By Serena Maria Daniels
DETROIT (Reuters) - A Detroit man was charged with murder on Tuesday after allegedly killing two people who were trying to evict members of his family from a foreclosed home, in a case that highlights the city's struggle to revive blighted neighborhoods.
Judge Ruth Carter of Michigan's District Court denied a defense motion to reduce the charges to involuntary manslaughter and scheduled a Jan. 13 arraignment for Alonzo Long, 22.
Long is accused of shooting dead Howard Franklin, 72, and his daughter Catherine, 37, on the evening of Nov. 28. The Franklins had confronted the occupants of a home they purchased through a Wayne County tax auction.
But Long's advocates said he was defending his family and they were legal occupants of the home. They also noted the Franklins were armed when they went to the home.
Long's defense attorney told the judge in a hearing last week that Long was called to the house after his family and the Franklins clashed over light fixtures. When he arrived, he heard shots in the dimly lighted house and responded by shooting back.
The deadly exchange has housing advocates and law enforcement alike concerned as Michigan grapples to refine rules on evictions that can follow government auctions of foreclosed homes and end in conflict.
As financially troubled Detroit tries to revive decaying neighborhoods, the county is auctioning off thousands of homes for as little as $500 each.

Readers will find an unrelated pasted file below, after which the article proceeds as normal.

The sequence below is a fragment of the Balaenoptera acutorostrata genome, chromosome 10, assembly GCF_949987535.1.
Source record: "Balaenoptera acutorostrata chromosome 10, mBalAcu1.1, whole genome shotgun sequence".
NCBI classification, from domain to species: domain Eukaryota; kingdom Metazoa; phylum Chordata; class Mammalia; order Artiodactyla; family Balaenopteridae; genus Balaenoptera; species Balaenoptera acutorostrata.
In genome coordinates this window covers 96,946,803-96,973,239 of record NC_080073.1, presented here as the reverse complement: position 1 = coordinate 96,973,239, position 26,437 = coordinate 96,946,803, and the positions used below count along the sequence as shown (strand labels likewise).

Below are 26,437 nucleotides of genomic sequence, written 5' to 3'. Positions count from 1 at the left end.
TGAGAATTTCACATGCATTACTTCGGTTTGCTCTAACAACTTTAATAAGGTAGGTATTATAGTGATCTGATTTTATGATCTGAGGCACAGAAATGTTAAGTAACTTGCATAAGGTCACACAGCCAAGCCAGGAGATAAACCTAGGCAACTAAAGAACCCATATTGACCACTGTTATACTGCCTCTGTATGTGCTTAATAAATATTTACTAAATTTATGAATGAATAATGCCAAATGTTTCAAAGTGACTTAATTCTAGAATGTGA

"I'm sorry that two generations were shot up in a matter of minutes, but I feel that certain procedures should be followed in a court of law. You can't just walk up to someone and tell them to leave out of a house," said one of Long's supporters, Sheila Dapremont, a demolition contractor from Detroit.
Relatives of the Franklins declined to comment.
New laws that took effect in September are supposed to help home buyers by making squatting a serious crime. Rightful owners can now file criminal, rather than civil, complaints to remove people, and repeat offenders could face felony charges.
In Detroit, where 40 percent of the population is poor, more than half of the 62,000 homes expected to be foreclosed on for unpaid taxes in 2015 are still occupied.
Sometimes occupants are former owners with nowhere else to go. Others are illegal trespassers or low-income renters without formal lease agreements with the former owner.
The new law allows a landlord to forcibly enter the premises if the occupant took possession by squatting, which housing advocates say is dangerous as illustrated by the Franklins' deaths.
"It's a terrible law," said Ted Phillips, attorney and director of the United Community Housing Coalition. He said it encourages people to take matters into their own hands because there is no mechanism to determine who is legitimately in a house.
But Michigan State Representative Kurt Heise who wrote the new laws said they should have resolved any confusion about a landlord's rights.
"Tenants, or squatters I should say, in many cases are very sophisticated," Heise said. "They have been coached by advocates to raise issues and they ... basically know how to game the system."
Police say they do not feel qualified to distinguish who is a trespasser, a former owner or an informal renter.
"The new law puts everyone in a precarious situation," said Detroit Police Sergeant Michael Woody. "If you were never legally evicted, does that make you a squatter? How do you leave that on a police department to determine?"
(Editing by Fiona Ortiz and Cynthia Osterman)